SME improvements in public sector should be highlighted

16 September 2011
Rebecca Ellinor, managing editor, Supply ManagementPrime Minister David Cameron said in February that he wanted to increase the amount of government work awarded to small and medium-sized enterprises from around 5 to 25 per cent. In order to do that, he said, it needed to overhaul the way it does business and would support central government purchasers who take a chance on smaller suppliers. However, speaking at the SME Public Procurement Conference 2011 at Painters’ Hall in London yesterday, Chuka Umunna MP, shadow minister for small business and enterprise questioned whether another government policy – more aggregated deals – was resulting in fewer opportunities for SMEs. Government CPO John Collington listed the many changes under way to help hit this target, including:
  • A mystery shopper scheme, which enables SMEs to log complaints about poor procurement practice
  • A contracts finder which lists opportunities over £10,000
  • The appointment of Stephen Allott as a link between government and smaller suppliers
  • The simplification of the pre-qualification process, and
  • SME product and service innovation surgeries that will act like a Dragons’ Den for government.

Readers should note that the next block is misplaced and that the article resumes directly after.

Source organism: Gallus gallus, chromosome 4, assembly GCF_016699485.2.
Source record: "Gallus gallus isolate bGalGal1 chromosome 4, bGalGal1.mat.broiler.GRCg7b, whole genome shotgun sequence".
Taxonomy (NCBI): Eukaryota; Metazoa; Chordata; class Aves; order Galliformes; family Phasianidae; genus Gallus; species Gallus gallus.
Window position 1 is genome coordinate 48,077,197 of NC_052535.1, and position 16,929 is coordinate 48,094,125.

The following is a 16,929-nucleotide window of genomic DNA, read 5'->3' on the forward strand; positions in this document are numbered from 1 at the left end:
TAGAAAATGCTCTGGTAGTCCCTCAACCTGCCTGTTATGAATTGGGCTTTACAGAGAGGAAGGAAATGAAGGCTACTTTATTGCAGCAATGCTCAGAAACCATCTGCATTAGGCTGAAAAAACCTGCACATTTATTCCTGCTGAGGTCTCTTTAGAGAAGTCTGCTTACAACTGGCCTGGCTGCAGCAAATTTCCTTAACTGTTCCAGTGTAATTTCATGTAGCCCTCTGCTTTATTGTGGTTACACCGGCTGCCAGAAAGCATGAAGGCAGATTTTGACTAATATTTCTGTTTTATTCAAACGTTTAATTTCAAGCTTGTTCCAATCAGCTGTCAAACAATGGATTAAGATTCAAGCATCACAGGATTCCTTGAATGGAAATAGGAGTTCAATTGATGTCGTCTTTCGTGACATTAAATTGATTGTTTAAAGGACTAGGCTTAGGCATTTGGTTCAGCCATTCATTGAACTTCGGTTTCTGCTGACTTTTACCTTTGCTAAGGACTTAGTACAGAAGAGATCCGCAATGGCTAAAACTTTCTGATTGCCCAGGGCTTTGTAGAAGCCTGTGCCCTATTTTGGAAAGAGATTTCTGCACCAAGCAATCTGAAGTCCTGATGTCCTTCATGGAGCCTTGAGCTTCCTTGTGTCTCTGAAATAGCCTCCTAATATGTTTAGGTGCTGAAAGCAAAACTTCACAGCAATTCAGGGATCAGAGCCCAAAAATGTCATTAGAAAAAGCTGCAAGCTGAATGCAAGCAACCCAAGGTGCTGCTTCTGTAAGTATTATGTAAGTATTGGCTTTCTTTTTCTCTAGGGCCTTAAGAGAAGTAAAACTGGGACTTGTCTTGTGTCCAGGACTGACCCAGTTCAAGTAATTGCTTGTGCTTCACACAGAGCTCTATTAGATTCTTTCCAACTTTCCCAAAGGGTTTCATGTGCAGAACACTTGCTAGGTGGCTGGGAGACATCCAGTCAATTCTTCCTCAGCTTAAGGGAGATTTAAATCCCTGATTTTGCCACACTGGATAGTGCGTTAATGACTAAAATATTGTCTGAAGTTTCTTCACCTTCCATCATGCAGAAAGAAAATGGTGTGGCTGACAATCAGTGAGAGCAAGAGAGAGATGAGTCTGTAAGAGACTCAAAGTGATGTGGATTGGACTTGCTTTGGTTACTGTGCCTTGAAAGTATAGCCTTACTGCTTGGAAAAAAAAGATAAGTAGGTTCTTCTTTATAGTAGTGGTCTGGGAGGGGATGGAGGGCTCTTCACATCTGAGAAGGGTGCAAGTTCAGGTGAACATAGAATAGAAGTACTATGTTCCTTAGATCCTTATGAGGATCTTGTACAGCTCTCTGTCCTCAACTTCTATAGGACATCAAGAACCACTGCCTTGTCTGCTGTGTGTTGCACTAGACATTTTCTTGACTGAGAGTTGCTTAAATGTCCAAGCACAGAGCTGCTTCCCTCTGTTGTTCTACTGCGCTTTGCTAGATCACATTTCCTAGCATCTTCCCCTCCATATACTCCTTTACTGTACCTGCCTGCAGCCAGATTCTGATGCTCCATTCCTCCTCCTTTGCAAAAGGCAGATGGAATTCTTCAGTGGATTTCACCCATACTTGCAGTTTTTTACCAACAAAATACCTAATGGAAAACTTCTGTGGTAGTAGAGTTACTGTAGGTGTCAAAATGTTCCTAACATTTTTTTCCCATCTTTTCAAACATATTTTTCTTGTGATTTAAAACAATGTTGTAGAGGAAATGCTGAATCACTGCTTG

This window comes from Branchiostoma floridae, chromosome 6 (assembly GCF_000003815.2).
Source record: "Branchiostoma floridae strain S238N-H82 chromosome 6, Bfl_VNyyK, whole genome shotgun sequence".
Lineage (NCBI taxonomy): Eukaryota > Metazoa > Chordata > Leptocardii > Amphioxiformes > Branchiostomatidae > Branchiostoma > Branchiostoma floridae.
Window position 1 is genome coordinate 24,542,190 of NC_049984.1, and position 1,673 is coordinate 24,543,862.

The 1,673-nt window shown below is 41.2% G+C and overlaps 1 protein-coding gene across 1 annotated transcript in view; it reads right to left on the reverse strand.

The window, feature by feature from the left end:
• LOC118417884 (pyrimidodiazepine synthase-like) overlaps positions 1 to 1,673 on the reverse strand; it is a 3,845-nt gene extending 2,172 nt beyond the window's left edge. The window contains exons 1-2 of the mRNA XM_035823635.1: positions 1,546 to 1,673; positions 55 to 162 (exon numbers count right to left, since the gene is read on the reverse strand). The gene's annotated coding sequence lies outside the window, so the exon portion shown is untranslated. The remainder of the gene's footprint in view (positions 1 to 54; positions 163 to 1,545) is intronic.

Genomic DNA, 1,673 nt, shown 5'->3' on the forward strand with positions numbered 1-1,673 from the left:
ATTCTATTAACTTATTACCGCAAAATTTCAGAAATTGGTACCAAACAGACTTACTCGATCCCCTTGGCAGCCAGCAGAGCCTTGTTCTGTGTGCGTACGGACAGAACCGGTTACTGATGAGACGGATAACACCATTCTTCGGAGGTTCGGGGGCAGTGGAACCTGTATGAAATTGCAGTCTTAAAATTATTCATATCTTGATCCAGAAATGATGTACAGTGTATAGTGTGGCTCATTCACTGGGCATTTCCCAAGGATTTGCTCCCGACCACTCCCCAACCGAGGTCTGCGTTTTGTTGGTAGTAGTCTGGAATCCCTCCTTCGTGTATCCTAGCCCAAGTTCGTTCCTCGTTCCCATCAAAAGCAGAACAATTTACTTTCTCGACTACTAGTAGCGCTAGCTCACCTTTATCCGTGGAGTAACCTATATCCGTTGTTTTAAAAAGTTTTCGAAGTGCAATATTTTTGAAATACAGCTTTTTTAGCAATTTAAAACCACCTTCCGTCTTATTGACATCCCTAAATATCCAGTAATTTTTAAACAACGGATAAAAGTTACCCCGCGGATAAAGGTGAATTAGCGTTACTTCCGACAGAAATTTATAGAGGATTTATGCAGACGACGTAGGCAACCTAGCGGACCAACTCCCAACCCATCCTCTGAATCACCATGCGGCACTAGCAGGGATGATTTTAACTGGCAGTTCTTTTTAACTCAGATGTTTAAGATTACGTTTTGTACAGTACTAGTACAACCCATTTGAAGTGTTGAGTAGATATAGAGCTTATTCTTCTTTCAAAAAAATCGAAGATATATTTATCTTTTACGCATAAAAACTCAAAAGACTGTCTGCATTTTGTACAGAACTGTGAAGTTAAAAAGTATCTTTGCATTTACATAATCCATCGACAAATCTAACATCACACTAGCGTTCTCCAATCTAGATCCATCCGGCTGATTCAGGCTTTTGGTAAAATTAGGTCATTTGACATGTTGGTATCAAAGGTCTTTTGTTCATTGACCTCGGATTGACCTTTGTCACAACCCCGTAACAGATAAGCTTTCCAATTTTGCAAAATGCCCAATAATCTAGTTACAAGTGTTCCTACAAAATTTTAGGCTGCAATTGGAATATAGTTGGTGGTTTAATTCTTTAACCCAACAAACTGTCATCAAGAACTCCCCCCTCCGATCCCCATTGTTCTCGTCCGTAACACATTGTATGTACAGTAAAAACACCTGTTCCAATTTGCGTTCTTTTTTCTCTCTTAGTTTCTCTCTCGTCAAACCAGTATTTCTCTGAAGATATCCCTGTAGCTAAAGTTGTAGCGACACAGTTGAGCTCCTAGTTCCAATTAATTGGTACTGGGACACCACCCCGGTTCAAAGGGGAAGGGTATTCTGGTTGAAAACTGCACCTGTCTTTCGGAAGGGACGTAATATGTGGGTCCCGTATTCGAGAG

And Hayley Addison, senior commercial policy manager at the Department for Work and Pensions, said her department uses a tool that flags up a reminder to buyers doing a deal to examine if it could be broken into smaller lots and whether there are opportunities to get SMEs involved. There’s clearly some good work going on, and while small suppliers in the audience welcomed the changes, many were unaware of them and others said their experience was still that PQQs and tenders were too complicated. Collington is right that culture change takes time, but public sector buyers do need to find a better way of communicating with smaller businesses (no mean feat considering there are 4.4 million of them in the UK). They also need to ensure the rationale behind the policy to use more SMEs is clear to buyers down the chain. If it becomes a 25 per cent target tick-box exercise it might not be the right SMEs winning business for the right reasons.
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